Warren Buffett just bought a gold stock.
During the second quarter of 2020, Buffet purchased $20 million worth of Barrick Gold (GOLD).
This is remarkable because, for his entire career, Buffett has cautioned against buying gold and other precious metals.
Combine this with the fact that he sold a lot of his bank stocks (which typically perform well in a sound market), one should begin to suspect that he has looked out into the future and simply does not like what he sees.
He sold an enormous amount of Wells Fargo (WFC), a bank he has held for decades…
All of his Goldman Sachs (GS) shares…
And he sold over 60% of his stake in J.P. Morgan (JPM).
Sure, to hedge his bank exit a bit, Warren dramatically upped his bet on Bank of America (BAC) by $2 billion. But given that he sold close to $7 billion worth of other bank shares, it is still a pretty bearish position being taken by the Oracle of Omaha.
This Time is Different
In previous market corrections, Buffett typically poses as an enthusiastic buyer of stocks. It’s what him and Charlie Munger do. They collect cash, patiently wait for bad markets, and purchase quality businesses at a discounted price.
But this time around they have been very quiet.
Berkshire did add to a few positions in the quarter like STORE Capital (STOR) – a triple net lease REIT, Suncor Energy (SU) – a Canadian integrated energy company, and Kroger (KR) – the large grocery chain.
However, he sold four companies for everyone he bought, and the dollar volume of the sales overwhelms that of the purchases.
He has not been on CNBC much this time around talking about the quarter and stocks he has been buying and selling. And there has been no letter to the New York Times (NYT) or Wall Street Journal, urging us to buy stocks at the current bargain prices.
What does it all mean?
I don’t have Warren’s personal number, and I have never been able to get through the Berkshire Hathaway switchboard to ask him questions. I don’t know what he is thinking this time around.
But one thing we do know for sure is that this crisis is different. Berkshire has not been a buyer of stocks even after they fell 40% in just a few days.
I wonder if perhaps he and Charlie have been having conversations like the ones we have been having lately…
Ask yourself what happens if the Democrats and Republicans keep arguing and posturing and unemployment benefits are not extended. Ask yourself what will happen when one-third of all renters in the United States don’t pay rent even with extra cash.
How much higher does that figure go if there is no cash getting to people who do not have jobs?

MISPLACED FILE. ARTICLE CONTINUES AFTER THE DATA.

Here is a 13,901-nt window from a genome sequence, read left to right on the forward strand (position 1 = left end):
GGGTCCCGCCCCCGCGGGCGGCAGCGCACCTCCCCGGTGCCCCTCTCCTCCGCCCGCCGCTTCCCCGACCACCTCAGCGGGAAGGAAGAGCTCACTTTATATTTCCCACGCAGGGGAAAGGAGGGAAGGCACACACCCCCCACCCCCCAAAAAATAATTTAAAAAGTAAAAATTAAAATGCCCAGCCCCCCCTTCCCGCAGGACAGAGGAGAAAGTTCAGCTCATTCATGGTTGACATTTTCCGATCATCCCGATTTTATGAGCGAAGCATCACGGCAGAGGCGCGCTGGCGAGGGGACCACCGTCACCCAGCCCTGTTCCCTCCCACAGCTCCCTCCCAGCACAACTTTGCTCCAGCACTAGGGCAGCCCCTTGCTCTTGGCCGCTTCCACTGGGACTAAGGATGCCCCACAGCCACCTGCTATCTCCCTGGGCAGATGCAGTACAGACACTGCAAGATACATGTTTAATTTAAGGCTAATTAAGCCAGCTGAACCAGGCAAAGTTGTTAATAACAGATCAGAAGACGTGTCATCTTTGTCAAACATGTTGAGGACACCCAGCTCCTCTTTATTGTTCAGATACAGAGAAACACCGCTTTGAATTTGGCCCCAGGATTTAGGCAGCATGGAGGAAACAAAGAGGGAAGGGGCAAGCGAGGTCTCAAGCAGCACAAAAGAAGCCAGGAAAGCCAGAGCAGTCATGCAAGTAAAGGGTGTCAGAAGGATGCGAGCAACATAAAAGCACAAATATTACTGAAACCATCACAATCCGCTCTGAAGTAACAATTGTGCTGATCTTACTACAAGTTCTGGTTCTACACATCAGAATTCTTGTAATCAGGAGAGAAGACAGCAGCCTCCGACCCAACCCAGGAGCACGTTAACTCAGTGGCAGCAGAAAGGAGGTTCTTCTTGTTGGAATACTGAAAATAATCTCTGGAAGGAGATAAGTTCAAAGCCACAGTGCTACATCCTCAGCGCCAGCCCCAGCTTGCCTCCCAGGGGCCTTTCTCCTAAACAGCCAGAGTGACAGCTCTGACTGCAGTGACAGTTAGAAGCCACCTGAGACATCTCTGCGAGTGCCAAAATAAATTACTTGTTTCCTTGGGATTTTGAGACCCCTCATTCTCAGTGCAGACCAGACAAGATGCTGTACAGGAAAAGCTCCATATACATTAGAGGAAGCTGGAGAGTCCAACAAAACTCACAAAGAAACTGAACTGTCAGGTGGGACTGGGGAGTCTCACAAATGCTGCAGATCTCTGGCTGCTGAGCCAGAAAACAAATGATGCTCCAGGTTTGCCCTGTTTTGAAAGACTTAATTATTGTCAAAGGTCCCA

By the way, I am not commenting on whether we should have shut down and paid extra benefits. That’s a conversation for another day. However, now that we have chosen that path, we have to stick with it, or people will go from worried to being in deep s**t.
What happens when all the mall operators start filing bankruptcy?
Getaway cities like New York, San Francisco, and Seattle are seeing the beginning of a massive exodus. When all those offices and apartments are empty, how will the mortgages get paid? What does that mean for the banks that issued the mortgages?
Small business was once the engine of job creation in this country. The pandemic has destroyed a lot of small businesses, and they will not be back anytime soon. A lot of jobs are gone forever.
There is nothing the Fed or Congress can do to stop a virus from spreading. In past market crises, there were steps the Fed could take that would make things better.
Liquidity can fix a financial problem. Liquidity does not fix a health crisis.
I know stocks have recovered and gone to new all-time highs as a result of all the cash the Fed has pumped into the markets this year.
I also know that gold is soaring, the dollar is falling, the economy is slowing, and the virus that caused all this continues to spread.
I know that something like 28 million people are receiving some form of unemployment benefits in this country, according to Lydia Boussour, senior US economist at Oxford Economics.
If we get a vaccine tomorrow, there will still be millions of jobs missing. People will not return to the cities after months of virus concerns coupled with rising civil unrest.
Perhaps Warren is asking himself some of these questions and concluding that betting on the broad future of the United States is badly mispriced right now.
There are pockets of opportunity, but as Nassim Taleb pointed out not too long ago, if you are investing in the markets right now without a small portion of your cash in a black swan strategy, you are taking insane risks in a wildly uncertain world.